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Monday, May 27, 2024
HomeNewsPoliticsFifth Circuit Rules Against Obama’s Executive Amnesty, Upholds District Court Injunction

Fifth Circuit Rules Against Obama’s Executive Amnesty, Upholds District Court Injunction


U.S. President Barack Obama pauses during a ceremony honoring the National Medal of Technology and Innovation awardees at the White House in Washington November 20, 2014. Obama briefly touched upon his planned executive amnesty action on immigration, which was announced that same night. (Photo: Reuters/Kevin Lamarque)

The Fifth Circuit Court of Appeals in New Orleans has ruled against President Obama and upheld a lower court ruling against his executive amnesty. Texas Gov. Greg Abbott, who began the 26-state lawsuit as the state attorney general, called it a “vindication for the rule of law and the Constitution.”

“President Obama should abandon his lawless executive amnesty program and start enforcing the law today,” Abbott said in a news release.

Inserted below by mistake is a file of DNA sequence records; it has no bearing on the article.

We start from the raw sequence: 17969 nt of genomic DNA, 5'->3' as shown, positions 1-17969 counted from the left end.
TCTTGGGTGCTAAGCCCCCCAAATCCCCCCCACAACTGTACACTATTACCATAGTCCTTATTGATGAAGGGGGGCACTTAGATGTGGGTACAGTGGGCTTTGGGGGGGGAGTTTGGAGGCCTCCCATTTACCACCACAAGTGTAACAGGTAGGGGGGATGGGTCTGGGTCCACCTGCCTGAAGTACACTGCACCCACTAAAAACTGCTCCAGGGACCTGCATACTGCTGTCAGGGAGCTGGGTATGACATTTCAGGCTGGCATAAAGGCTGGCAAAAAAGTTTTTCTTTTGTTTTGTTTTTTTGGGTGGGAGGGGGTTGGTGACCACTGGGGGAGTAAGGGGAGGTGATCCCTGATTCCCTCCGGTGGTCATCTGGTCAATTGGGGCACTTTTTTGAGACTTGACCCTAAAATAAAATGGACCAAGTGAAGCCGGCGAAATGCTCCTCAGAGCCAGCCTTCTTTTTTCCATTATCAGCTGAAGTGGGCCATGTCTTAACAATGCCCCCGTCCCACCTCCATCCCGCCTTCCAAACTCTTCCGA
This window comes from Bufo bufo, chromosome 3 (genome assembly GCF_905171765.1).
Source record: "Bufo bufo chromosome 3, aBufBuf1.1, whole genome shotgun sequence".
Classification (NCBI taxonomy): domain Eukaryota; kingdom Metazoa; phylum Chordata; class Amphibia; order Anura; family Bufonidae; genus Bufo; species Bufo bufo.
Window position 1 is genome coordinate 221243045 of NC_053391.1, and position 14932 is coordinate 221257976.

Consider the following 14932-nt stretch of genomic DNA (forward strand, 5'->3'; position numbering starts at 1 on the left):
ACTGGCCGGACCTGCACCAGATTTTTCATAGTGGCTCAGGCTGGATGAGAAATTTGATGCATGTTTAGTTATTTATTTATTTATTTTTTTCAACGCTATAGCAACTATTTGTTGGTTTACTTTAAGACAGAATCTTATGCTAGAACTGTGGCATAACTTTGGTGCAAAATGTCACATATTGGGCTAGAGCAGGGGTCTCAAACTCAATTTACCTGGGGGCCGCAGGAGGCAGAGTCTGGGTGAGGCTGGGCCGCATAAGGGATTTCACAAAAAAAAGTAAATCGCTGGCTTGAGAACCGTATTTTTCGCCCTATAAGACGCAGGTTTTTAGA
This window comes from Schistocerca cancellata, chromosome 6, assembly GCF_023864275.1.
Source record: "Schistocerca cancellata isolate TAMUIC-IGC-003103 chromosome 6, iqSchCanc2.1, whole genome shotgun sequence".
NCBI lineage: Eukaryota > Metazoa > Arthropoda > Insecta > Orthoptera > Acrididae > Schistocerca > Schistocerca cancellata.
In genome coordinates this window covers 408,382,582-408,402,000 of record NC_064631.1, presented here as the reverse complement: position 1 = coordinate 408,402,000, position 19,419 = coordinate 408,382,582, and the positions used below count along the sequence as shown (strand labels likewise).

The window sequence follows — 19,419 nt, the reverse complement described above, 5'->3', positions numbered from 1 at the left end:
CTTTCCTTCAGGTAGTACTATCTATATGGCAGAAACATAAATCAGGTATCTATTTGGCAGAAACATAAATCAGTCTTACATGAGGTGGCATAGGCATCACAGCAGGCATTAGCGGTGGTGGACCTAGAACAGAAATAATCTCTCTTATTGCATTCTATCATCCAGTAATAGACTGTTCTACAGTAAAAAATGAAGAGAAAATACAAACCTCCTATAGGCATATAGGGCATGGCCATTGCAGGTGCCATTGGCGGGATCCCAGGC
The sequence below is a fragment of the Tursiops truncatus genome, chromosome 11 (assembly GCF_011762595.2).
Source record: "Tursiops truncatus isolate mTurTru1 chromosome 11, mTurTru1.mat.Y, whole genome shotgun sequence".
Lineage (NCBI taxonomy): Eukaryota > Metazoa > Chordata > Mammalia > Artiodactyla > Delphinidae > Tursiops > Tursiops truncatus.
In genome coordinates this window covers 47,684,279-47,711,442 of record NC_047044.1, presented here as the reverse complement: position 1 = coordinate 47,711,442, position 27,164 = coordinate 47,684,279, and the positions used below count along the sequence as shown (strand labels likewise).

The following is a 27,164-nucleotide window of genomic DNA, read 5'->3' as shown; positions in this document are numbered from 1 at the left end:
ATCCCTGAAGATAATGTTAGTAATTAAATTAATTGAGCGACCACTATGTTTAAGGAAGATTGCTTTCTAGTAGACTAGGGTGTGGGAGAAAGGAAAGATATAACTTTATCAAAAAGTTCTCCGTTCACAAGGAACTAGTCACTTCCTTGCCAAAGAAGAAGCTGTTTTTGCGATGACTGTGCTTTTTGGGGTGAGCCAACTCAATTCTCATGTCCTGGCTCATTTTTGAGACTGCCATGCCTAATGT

The 2-1 decision by the appeals-court panel has made permanent a Texas judge’s injunction against the expansion of the Deferred Action for Childhood Arrivals program, which shielded young illegal immigrants from deportation if their parents brought them to the U.S. as children.

“Today’s ruling is not a surprise but is still a disappointment. We have understood from the beginning of this politically driven lawsuit that the case would likely go to the U.S. Supreme Court,” said Ben Monterroso, executive director of Mi Familia Vota, an open borders pro illegal immigration group. “We urge the U.S. Department of Justice to waste no time in filing an appeal to the Supreme Court,” he said, adding that “anti-immigrant conservative politicians … are to blame.”